Observers differ from expressions in two important ways:
They are designed to work with functions that change the world in some way, like
write.csv(). In programming terminology, changing the world is called a side-effect. Unlike pharmaceuticals where side effects are always unintentional and usually negative, we simply mean any effects apart from a function’s return value.
They are eager and forgetful — they run as soon as possibly can and they don’t remember their previous action. This eagerness is “infectious” because if they use a reactive expression, that reactive expression will also be evaluated immediately.
Observers are often coupled with reactive values in order to track state changes over time.
But if you’re not careful, you quickly hit a problem.
For example, take this code which tracks how many times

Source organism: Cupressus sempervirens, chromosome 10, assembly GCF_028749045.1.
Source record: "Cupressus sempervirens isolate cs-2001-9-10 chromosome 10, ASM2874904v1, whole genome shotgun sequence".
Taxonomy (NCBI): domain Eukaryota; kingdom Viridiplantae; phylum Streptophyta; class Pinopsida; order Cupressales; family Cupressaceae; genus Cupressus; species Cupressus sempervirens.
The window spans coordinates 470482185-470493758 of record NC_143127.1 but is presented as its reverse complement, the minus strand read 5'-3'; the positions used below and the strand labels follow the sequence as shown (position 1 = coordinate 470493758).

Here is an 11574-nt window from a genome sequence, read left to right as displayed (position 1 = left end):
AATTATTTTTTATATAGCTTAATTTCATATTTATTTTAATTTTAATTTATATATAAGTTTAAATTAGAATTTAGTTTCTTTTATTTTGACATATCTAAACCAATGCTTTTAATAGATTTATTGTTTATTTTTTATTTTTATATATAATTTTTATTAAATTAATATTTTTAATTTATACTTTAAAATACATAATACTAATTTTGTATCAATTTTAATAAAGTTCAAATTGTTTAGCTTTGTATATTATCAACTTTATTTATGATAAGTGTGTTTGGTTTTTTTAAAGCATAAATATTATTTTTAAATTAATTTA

If you were to run it, you’d immediately get stuck in an infinite loop because the observer will take a reactive dependency on
count; and since it modifies
count, it will immediately re-run.
Fortunately, Shiny provides a function to resolve this problem:
This function allows you to access the current value of a reactive value or expression without taking a dependency on it:
Another way to avoid this problem is to use the
observeEvent() function that you learned about in Section 4.6.
It decouples listening from reaction, so you could rewrite the above as:
In Chapter 16 we’ll come back to the problem of managing state over time in much more detail.
If you’ve being paying close attention you might have noticed that I’ve explained
input, reactive expressions, and observer, but I haven’t said anything about
How reactive outputs they fit into the picture?